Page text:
Bachtold, Daniel. "Conflict-of-Interest Allegations Derail Inquiry Into Antidepressant's ‘Dark
Side,'" Science 300 (4 April 2003), p. 33.
Cambridge, U.K. - A government review of the safety of antidepressant drugs is in disarray
following revelations that some experts involved in the inquiry are shareholders ijn a company
that makes one of the drugs. Last week, the U.K.'s Medicines Control Agency (MCA) deibanded
a panel that had been scrutinizing the track record of selective serotonin reuptake inhibitors
(SSRIs), a widely prescribed group of drugs that includes the brands Prozac and Seroxat (sold as
Paxil in the United States).
The panel bust-up came on the heels of a report in The Guardian, a U.K. newspaper, disclosing
the two members of the four-person panel hold shares of GlaxoSmithKline, which produces
Seroxat. MCA is now seeking to form a new panel but has not said publicly when it expects the
inquiry to resume.
The government launched the SSRI review last autumn to investigate anecdotal evidence linking
SSRIs to violent and suicidal behavior in a handful of patients on the medication. Reports on
such unexpected side effects have in recent years received widespread publicity and sparked
litigation. For example, a Wyoming court in 2001 ordered SmithKline Beecham - now
GlaxoSmithKline - to pay $6.4 million to the surviving family members of Donald Schell, who
shot his wife, daughter, and granddaughter before killing himself. Schell started to take Paxil 2
days before his killing spree. And last month, a coroner in Wales called for Seroxat to be taken
off the market pending an investigation into the death of a retired schoolteacher who had
committed suicide shortly after starting a prescription. There has been no move to ban Seroxat,
which GalaxoSmithKline expects to be vindicated. "We believe in the safety profile of Seroxat
and will vigorously defend the integrity of our medication," says a company spokesperson.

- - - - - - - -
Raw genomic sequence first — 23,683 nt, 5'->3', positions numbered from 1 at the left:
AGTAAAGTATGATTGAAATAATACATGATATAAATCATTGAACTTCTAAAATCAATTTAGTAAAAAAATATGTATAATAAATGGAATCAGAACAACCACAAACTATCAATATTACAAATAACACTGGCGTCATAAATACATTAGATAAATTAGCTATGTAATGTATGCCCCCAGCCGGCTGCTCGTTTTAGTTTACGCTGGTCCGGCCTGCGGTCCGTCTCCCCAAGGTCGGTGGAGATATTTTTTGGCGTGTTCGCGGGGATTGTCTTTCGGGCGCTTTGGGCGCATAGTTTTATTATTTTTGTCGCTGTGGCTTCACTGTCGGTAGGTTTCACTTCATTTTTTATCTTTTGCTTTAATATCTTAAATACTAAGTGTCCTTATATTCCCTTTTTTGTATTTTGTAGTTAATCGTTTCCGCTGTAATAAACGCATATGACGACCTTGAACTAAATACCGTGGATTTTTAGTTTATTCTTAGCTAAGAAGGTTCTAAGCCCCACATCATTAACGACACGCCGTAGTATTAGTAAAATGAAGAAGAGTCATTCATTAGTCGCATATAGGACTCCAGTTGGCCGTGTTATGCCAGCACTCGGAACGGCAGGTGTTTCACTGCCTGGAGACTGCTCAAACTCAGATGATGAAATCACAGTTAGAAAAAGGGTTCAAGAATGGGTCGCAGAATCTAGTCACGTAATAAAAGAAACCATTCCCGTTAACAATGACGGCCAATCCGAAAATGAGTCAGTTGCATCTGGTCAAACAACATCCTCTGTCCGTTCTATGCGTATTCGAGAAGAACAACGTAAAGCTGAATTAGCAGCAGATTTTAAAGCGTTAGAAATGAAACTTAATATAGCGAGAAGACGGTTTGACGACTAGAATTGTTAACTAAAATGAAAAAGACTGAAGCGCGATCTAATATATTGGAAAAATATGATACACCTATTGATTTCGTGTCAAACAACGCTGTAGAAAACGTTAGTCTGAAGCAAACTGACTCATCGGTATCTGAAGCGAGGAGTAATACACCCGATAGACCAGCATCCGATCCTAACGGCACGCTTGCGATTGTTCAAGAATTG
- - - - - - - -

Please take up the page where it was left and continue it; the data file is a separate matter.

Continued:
Many experts say that the anecdotal reports do not establish a firm link between the drugs and
violent behavior, and they profess doubts that one will emerge. Nevertheless, "it looks as thought
the government has to do something to reassure patients and people who need to be treated," says
psychopharmacologist Philip Cowen, a Medical Research Council clinical scientist at Oxford
University. Seroxat is effective in most patients treated for depression, adds Anthony Cleare, a
psychiatrist at King's College London. "We risk throwing out the baby with the bath water," he
Others, however, believe that SSRIs may in fact be dangerous. Last November the MCA's
review panel, chaired by Angus Mackay, director of Mental Health Services in Lomond and
Angyll, Scotland, heard f rom David Healy, a psychiatrist at the University of Wales, College of
Medicine in Bangor, U.K. He presented epidemiological data on withdrawal symptoms and
increased suicidal tendencies in patients treated with SSRIs. Healy, who served as an expert
witness for the plaintiffs in the Schell case and has combed through GalaxoSmithKline archives
not open to the public, puts it bluntly: "SSRIs can cause people to become suicidal or actually
commit suicide," he says.
MCA pulled the plug on the panel after the newspaper reported on the panel members'
GlaxoSmithKline investments. In a 25 March statement, MCA said that "in light of issues raised
at the meeting [with Healy] and the further work these will require, we are cognizant of the need
to carefully consider the appropriate membership of an expert group. ... Individuals' interests in
the pharmaceutical industry will be taken into account." The GlaxoSmithLKline spokesperson
insists that the company would not "under any circumstances seek to unduly influence" the
inquiry. Members of the recently disbanded panel declined to speak with Science.
MCA said that a new expert panel will consider all relevant data including a detailed report from
the Welsh coroner and patient testimony. The agency had not appointed a new panel before
Science went to press.